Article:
Recently, I conducted an experiment with regards to online poker freerolls. The results were rather interesting, and suggest a course of action that players should take when participating in online poker freerolls.
Freerolls are, of course, multi-table tournaments that have no entry fee, but award prizes such as cash, an entry into another tournament, or sometimes just a poker book. These tournaments draw a lot of players, mostly those who havenâ€™t risked any of their own money to play online poker. These players are hoping to cheaply win some cash for a starting bankroll, but making the money can be quite challenging. The reason why freerolls are so challenging to cash in is simply the nature of the freerolls, there is no risk to the player. If you lose, the only thing you lose is the time you spent playing in the freeroll. This makes the action very loose, as players try to build massive chip stacks in a very short period of time. It is very common to see multiple players going all-in on the very first hand of play. Some players will even go all-in with hands like 9-7 or 6-2 on the very first hand. This makes the game tough on players who play a solid game, but who like to visit the flop while the blinds are still cheap.
My experiment that I conducted was to see how far I could get into a freeroll by folding every single hand except AA or KK, or any hand where I felt I held a significant advantage in, namely a strong hand in late position, with only callers before me, no raisers. The results would have been staggering had I not been expecting them.
I registered for a freeroll shortly having dinner. The freeroll consisted of slightly more than 3000 participants, a large playing field full of loose and reckless players. On the very first hand I was in second position and immediately folded the hand, which was K-9. Sure enough one player pushes all-in, another calls him, and another, until there are five people, more than half the table, all-in. The hands turn over and the best hand among the five is A-6. The board comes out and the player who called all-in with 10-8 was the winner, immediately quintupling up.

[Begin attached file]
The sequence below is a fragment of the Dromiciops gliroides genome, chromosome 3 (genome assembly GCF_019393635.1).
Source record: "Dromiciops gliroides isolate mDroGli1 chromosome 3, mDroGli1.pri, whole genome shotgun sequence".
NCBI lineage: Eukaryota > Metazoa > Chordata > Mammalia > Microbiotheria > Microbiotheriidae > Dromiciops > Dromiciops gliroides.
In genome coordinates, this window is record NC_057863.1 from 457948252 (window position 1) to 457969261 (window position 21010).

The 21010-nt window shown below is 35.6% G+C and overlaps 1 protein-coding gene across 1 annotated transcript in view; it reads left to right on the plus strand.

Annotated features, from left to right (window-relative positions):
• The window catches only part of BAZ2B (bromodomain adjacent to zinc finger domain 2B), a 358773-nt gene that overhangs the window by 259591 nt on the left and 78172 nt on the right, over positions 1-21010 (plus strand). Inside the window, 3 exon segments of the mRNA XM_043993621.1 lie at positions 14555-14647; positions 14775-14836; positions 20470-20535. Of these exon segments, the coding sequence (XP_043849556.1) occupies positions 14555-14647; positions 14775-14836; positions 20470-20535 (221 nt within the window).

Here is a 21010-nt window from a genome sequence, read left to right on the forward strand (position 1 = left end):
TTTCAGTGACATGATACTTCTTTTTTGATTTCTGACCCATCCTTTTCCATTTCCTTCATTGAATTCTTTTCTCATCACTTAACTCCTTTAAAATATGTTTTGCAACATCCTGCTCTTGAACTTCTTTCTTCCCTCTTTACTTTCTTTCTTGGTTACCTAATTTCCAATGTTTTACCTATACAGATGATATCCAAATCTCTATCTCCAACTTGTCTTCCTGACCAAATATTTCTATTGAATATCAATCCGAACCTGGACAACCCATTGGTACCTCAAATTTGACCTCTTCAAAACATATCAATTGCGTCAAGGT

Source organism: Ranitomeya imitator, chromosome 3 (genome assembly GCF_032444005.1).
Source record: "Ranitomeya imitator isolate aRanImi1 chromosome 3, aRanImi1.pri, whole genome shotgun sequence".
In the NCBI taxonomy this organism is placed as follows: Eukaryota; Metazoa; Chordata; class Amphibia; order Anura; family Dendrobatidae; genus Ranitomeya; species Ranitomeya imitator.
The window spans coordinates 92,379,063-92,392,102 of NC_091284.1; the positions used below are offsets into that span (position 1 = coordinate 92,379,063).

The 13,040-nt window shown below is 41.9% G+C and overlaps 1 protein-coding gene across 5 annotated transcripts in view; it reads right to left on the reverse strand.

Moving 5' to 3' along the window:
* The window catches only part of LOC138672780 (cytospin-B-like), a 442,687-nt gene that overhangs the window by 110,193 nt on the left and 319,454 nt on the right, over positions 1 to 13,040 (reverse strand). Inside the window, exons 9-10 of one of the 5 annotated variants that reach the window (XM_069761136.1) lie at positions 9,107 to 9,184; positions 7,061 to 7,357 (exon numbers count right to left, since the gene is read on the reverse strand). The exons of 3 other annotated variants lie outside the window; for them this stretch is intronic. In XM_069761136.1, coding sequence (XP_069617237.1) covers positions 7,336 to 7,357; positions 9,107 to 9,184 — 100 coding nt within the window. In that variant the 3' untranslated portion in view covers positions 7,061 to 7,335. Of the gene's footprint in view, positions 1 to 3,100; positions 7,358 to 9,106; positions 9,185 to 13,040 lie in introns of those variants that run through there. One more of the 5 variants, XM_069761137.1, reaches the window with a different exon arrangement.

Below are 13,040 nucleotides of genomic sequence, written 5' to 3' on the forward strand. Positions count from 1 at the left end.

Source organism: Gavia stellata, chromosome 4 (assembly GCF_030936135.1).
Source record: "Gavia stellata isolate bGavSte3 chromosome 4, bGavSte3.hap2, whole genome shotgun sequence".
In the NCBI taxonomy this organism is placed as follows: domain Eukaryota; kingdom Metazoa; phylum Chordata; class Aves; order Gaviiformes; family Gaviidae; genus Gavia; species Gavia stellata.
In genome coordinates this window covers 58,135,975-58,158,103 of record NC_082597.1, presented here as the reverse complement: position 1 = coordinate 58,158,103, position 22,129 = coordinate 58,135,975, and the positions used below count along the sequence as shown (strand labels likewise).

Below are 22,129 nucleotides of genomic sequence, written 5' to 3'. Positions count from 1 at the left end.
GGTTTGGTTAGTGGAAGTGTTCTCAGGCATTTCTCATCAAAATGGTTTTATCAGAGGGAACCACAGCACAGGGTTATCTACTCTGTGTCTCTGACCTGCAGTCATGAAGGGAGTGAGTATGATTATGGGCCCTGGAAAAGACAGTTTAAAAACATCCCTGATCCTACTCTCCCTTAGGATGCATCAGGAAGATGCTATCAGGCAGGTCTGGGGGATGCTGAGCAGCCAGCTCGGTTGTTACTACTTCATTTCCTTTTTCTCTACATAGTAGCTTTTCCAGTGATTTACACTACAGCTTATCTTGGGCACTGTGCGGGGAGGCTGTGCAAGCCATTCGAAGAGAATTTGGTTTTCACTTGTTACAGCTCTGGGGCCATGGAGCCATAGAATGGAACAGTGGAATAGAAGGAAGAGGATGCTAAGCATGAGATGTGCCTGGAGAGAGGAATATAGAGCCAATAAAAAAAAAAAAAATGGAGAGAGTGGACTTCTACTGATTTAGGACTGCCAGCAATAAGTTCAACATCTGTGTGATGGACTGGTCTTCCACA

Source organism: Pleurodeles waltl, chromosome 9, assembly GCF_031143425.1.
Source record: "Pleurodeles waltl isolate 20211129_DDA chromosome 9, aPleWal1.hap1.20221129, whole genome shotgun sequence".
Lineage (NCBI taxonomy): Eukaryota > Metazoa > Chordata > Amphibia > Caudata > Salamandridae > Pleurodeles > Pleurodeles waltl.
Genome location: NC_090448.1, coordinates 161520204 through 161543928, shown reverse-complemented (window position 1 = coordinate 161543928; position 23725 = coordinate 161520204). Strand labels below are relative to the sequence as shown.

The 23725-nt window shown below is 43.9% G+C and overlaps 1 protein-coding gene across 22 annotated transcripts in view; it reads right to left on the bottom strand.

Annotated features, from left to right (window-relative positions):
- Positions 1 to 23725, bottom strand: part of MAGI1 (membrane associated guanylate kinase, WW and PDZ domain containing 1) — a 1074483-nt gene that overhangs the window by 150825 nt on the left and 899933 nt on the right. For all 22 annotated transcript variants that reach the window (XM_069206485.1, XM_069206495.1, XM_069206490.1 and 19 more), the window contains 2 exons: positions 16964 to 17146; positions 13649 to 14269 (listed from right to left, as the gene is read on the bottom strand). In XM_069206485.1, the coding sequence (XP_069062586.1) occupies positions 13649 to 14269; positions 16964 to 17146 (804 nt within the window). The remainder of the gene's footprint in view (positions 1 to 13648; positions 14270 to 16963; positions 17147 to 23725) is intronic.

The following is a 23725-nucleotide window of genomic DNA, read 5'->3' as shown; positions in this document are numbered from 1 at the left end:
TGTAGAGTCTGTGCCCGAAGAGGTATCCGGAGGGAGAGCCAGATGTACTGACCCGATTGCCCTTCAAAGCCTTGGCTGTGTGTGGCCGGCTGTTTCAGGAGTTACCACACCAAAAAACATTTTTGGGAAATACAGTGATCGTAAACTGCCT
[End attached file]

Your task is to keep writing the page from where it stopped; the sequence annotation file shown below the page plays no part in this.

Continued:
I continued with my experiment, folding every single hand, as I did not pick up any hand or find myself in the sort of situation that fulfilled my requirements. After folding for 56 minutes nonstop, shortly before the first break, I found myself in the sort of situation I was looking for. I was dealt A-Q on the button, and the under the gun player called. The player after him called, and then action was folded around to me. I immediately pushed all-in, wanting to force the limpers to make a decision, knowing that I had them overpowered with my hand. I was forcing a confrontation, and I got it. The big blind called my all-in, as did one of the limpers, so I got all my money in with the best hand and only two callers, exactly the situation I had been looking for. The board came out and gave the player with J-10 a pair of tens to eliminate me.
I had been tempted to fold this hand, but I knew it was the type of situation that fulfilled my starting requirements, so I wanted to see where it would end. After being eliminated I looked at the tournament lobby. More than three thousand players participated in the freeroll, and by folding every hand, I had made it to 811th place.
What does this say about freerolls? It says that you should play ultra-tight, only playing the best hands, not trying to bluff at all, and play an extremely patient game. By doing this, you will find yourselves making it deep into the tournaments, and as long as you donâ€™t get afflicted by bad luck, you should have a good chance of making the money.
Try this experiment out for itself and see where it gets you. Once you experience the results for yourself you will understand firsthand the volatile nature of the freeroll and the counters one must use to succeed.